View the documentSession III-7: Masonry and carpentry projects
View the documentSession III-8: Dissection exercise
View the documentSession III-9: Social awareness
View the documentSession III-10: Personal interview - week three
close this folderChapter thirteen: Program design - week four
View the documentSession IV-1: Introduction to surveying
View the documentSession IV-2: Surveying projects
View the documentSession IV-3: Pond interview - week four
View the documentSession IV-4: Trainee evaluation of training - week four
close this folderChapter fourteen: Program design - week five
View the documentSession V-1: Guest lecturer - site selection, pond design and pond construction
View the documentSession V-2: Quiz - week five
View the documentSession V-3: Site development/pond design
View the documentSession V-4: Processing of masonry project
View the documentSession V-5: Issues in peace corps aquaculture programming
View the documentSession V-6: Introduction of seminars and seminar topics
View the documentSession V-7: Fish fry
View the documentSession V-8: Personal interview - week five
close this folderChapter fifteen: Program design - week six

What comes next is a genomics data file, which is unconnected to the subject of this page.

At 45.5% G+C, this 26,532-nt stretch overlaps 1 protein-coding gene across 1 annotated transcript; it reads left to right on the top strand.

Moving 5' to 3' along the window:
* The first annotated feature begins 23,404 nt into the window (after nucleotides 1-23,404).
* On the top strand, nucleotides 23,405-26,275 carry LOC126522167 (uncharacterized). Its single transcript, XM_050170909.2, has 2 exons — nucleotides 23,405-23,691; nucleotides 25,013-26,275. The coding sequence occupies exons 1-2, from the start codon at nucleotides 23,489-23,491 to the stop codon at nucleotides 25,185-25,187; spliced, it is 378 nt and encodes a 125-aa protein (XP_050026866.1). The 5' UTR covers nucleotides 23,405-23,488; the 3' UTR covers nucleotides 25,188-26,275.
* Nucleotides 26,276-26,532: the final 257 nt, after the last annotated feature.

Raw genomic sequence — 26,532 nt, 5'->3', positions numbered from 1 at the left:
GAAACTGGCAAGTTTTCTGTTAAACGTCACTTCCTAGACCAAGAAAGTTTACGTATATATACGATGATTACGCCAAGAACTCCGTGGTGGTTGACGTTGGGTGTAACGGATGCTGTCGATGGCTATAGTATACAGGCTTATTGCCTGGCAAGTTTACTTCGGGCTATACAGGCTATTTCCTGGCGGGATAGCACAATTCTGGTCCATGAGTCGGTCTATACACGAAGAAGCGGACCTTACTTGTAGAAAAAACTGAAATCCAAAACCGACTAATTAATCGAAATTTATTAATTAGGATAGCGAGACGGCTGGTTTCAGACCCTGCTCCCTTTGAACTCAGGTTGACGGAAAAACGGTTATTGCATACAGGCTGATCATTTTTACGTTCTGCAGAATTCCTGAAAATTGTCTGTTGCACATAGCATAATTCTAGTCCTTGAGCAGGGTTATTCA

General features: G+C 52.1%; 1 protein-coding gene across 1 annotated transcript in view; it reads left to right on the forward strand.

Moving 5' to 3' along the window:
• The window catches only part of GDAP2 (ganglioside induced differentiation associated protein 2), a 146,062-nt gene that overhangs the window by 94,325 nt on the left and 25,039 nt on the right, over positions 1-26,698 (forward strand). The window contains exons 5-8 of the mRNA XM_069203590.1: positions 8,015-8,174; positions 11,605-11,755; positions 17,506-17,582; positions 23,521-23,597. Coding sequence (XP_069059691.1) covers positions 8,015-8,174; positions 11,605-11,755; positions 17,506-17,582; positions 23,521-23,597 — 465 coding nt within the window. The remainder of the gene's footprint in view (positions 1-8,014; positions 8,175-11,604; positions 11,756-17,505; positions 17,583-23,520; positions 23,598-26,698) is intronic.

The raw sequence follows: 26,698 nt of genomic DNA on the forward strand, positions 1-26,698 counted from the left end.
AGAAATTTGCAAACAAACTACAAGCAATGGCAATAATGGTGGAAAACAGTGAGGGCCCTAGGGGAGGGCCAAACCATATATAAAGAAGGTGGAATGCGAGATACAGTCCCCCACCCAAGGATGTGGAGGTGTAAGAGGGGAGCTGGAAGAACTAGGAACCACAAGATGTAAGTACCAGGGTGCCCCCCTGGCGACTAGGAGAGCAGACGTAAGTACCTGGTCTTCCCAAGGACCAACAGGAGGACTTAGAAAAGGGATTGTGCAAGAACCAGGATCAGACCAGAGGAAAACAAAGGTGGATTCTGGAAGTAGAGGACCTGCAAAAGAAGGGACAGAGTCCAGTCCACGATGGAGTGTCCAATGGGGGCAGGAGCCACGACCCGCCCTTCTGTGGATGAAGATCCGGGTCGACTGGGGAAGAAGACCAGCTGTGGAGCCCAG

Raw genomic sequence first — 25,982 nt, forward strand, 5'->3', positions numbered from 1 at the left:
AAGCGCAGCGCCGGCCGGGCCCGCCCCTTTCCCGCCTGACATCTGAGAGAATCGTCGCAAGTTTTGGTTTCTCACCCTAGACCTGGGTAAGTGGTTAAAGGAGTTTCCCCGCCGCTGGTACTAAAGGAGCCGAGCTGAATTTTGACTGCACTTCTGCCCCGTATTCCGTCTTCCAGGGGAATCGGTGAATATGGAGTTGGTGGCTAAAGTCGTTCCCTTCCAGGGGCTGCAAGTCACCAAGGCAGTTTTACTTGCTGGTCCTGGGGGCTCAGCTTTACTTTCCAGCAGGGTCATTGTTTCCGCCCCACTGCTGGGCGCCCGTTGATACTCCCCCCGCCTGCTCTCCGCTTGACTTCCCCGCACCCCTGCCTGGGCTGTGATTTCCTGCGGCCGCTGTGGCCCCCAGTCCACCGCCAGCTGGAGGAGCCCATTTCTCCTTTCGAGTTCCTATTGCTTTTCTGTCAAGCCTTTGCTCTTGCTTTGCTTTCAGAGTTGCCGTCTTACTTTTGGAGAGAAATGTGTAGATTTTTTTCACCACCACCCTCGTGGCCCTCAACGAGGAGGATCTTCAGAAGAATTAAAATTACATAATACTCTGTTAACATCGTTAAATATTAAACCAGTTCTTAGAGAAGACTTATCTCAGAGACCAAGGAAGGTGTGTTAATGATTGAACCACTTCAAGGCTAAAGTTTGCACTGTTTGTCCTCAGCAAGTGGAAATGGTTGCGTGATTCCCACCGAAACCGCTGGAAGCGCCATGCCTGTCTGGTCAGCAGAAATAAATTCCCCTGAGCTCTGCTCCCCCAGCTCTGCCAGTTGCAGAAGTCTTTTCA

View the documentDesign VI-1: Seminar preparation and presentations
View the documentSession VI-2: Pond interview week six
View the documentSession VI-3: Trainee evaluation of program - week six
close this folderChapter sixteen: Program design- week seven
View the document(introduction...)
View the documentSession VII-1: Meeting - preparation for field trip
View the documentChapter seventeen: Program design - week eight
close this folderChapter eighteen: Program design - week nine
View the documentSession IX-1: Field trip debriefing/reentry to training
View the documentSession IX-2: Site selection/pond design
View the documentSession IX-3: Wheelbarrow project
View the documentSession IX-4: Pond construction project
View the documentSession IX-5: Final reports
View the documentSession IX-6: Pond interview - week nine
View the documentSession IX-7: Personal interview - week nine
View the documentSession IX-8 Country specific information
View the documentSession IX-9: Trainer panels
View the documentSession IX-10: Male and female volunteer issues
View the documentSession IX-11: Level of intensity assignment wrap-up